Typically, the fuel tank 14 is sized based on the size of the engine and the task to be performed by the device to which the engine and the fuel tank are attached. Thus, a variety of fuel tank sizes are available. As one of ordinary skill in the art will realize, several fuel tanks of different sizes can be used with engines. As such, the invention described herein should not be limited to use with fuel tanks sized as described herein. Rather, the invention is applicable to different fuel tanks in addition to those discussed. However, it should be understood that embodiments of the invention using fuel vapor adsorption material may be limited practically to engines using smaller fuel tanks, due to the practical size limitations of the fuel vapor adsorption material for large fuel tanks, such that as the size of the fuel tank increases, the size of the fuel vapor adsorption material increases accordingly. The fuel tank 14 can be formed by a plurality of materials, including, but not limited to, plastic, metal, composite, and the like. Manufacturing processes available to form the fuel tank include, but are not limited to vacuum-forming, roto-molding, blow-molding, injection molding and the like.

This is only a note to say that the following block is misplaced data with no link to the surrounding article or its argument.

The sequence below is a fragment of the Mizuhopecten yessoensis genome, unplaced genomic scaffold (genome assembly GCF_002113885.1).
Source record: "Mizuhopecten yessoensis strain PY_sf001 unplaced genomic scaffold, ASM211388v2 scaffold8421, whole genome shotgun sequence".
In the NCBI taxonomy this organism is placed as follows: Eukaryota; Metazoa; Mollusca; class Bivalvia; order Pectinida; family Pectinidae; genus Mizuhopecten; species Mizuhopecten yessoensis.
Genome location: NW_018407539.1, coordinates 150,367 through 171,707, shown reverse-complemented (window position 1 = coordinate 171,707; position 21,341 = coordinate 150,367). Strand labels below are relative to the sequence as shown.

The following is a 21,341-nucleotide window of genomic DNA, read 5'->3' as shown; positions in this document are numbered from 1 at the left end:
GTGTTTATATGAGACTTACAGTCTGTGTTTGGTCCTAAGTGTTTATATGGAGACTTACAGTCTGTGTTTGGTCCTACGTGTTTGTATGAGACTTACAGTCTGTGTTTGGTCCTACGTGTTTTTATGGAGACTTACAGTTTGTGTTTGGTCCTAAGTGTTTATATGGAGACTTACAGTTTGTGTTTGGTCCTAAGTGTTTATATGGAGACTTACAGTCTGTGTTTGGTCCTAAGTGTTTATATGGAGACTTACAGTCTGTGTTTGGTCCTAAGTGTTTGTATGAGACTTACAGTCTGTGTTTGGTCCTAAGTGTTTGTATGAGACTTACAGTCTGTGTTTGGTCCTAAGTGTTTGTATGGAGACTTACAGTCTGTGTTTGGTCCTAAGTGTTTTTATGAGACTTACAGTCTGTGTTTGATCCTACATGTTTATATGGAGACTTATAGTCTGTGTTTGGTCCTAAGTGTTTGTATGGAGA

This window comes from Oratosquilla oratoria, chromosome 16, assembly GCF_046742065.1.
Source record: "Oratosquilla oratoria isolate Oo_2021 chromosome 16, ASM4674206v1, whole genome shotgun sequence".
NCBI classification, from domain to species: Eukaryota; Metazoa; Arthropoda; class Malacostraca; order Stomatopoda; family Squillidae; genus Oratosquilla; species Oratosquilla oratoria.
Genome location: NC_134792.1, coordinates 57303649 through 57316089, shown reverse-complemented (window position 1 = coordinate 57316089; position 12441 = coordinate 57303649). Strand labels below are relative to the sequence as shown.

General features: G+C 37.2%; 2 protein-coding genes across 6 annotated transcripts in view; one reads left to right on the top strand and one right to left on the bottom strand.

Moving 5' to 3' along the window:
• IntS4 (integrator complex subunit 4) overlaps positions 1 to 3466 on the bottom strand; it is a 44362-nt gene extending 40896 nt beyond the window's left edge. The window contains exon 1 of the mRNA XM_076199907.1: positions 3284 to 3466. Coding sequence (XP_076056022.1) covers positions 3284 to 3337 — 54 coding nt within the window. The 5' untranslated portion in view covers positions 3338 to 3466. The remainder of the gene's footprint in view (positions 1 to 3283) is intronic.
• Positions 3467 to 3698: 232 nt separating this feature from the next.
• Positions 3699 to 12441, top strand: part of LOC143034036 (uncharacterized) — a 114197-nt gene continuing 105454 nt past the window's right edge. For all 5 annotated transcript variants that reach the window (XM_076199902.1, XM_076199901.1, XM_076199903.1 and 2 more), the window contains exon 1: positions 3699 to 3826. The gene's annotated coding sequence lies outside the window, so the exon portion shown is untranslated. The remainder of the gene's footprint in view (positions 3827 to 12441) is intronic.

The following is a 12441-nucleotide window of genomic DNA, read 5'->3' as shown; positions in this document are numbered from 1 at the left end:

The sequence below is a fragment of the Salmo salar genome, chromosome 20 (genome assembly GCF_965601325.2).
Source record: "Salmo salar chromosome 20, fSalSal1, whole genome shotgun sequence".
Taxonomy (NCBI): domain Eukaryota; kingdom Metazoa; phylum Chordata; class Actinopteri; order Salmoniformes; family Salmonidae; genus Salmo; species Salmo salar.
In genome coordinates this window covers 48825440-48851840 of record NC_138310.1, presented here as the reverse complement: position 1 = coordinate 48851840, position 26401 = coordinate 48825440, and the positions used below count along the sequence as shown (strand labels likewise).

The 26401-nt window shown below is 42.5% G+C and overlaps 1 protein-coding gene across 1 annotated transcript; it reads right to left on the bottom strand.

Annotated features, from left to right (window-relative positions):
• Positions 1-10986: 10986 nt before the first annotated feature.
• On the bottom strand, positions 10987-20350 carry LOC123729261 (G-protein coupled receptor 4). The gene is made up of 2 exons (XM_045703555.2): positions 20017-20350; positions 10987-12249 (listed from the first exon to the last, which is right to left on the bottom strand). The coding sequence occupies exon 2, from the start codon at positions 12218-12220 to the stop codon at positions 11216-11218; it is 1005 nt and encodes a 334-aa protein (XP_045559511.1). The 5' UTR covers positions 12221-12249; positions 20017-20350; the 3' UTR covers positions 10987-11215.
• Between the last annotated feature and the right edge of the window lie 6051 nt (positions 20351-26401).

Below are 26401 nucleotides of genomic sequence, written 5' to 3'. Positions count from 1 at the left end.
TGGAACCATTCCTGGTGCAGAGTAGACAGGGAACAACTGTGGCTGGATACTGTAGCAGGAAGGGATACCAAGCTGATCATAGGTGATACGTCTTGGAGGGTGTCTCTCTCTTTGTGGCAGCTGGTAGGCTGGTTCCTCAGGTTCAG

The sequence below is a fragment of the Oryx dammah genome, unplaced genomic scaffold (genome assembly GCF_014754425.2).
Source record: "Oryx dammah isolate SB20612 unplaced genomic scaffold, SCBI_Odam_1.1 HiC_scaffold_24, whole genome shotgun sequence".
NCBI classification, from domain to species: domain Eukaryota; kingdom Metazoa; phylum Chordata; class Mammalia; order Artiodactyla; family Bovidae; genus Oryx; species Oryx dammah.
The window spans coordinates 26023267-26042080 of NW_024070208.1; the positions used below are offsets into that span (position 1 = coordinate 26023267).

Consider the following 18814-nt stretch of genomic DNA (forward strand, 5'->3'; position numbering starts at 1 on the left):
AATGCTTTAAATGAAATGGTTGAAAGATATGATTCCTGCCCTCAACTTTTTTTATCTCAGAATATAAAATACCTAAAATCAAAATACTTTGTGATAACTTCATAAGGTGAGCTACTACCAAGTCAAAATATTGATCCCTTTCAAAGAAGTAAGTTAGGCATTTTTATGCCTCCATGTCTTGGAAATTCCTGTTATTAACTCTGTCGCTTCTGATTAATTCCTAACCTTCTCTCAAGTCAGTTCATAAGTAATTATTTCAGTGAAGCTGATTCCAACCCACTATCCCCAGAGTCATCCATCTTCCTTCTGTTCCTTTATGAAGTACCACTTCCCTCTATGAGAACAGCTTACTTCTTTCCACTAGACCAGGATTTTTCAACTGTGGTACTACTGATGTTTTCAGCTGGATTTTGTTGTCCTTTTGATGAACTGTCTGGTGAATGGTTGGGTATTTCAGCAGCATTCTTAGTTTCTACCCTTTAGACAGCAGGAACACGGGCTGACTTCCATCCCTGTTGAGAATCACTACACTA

As shown in FIGS. 3 and 9, the fuel tank 14 further includes a fuel tank reservoir 18. The fuel tank reservoir 18 is integrally-formed with the top portion of the fuel tank 14. Fuel 22 is retained in the fuel tank 14, and fuel vapor 26 exists above the fuel 22 in the fuel tank 14 in the fuel tank vapor space 30.

FIGS. 2 through 7 illustrate one embodiment of the fuel cap 34 of the present invention. FIG. 2 shows an exploded view of the fuel cap 34. The fuel cap 34 includes a housing 38, an inlet 42, an outlet 46, a plurality of screens 50, fuel vapor adsorption material 54, a compression foam 58, a receptacle cover 62, a sealing gasket 64, a tether 66, and a cap cover 70. As shown in FIG. 3, the fuel tank cap housing 38 is coupled with the filler neck 74 of the fuel tank 14 via threads 39. However, in other embodiments, the fuel tank cap may have a snap-on configuration, push-on connection or similar connection. Gasket 64 creates a fluid tight seal between the fuel tank housing 38 and filler neck 74. The gasket 64 is configured to allow for compression fit with the housing 38 and fluid access to the inlet 42.